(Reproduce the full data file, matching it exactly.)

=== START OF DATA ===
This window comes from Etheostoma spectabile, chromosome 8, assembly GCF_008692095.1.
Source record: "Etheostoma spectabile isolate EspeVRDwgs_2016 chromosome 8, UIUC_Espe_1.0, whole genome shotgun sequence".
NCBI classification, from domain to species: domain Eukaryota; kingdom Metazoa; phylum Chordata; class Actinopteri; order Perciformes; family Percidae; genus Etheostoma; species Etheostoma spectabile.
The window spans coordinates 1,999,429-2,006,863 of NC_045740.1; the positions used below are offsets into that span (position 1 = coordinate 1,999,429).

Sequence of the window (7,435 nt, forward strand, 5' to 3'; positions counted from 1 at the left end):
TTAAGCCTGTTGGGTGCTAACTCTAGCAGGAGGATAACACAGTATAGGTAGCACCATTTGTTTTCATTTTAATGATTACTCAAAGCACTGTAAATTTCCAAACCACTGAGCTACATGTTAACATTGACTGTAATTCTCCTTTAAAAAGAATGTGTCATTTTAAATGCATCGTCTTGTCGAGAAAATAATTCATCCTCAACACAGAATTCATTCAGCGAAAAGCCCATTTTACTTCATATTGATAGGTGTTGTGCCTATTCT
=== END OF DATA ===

This window comes from Etheostoma spectabile, chromosome 8, assembly GCF_008692095.1.
Source record: "Etheostoma spectabile isolate EspeVRDwgs_2016 chromosome 8, UIUC_Espe_1.0, whole genome shotgun sequence".
NCBI classification, from domain to species: domain Eukaryota; kingdom Metazoa; phylum Chordata; class Actinopteri; order Perciformes; family Percidae; genus Etheostoma; species Etheostoma spectabile.
The window spans coordinates 1,999,429-2,006,863 of NC_045740.1; the positions used below are offsets into that span (position 1 = coordinate 1,999,429).

Sequence of the window (7,435 nt, forward strand, 5' to 3'; positions counted from 1 at the left end):
TTAAGCCTGTTGGGTGCTAACTCTAGCAGGAGGATAACACAGTATAGGTAGCACCATTTGTTTTCATTTTAATGATTACTCAAAGCACTGTAAATTTCCAAACCACTGAGCTACATGTTAACATTGACTGTAATTCTCCTTTAAAAAGAATGTGTCATTTTAAATGCATCGTCTTGTCGAGAAAATAATTCATCCTCAACACAGAATTCATTCAGCGAAAAGCCCATTTTACTTCATATTGATAGGTGTTGTGCCTATTCT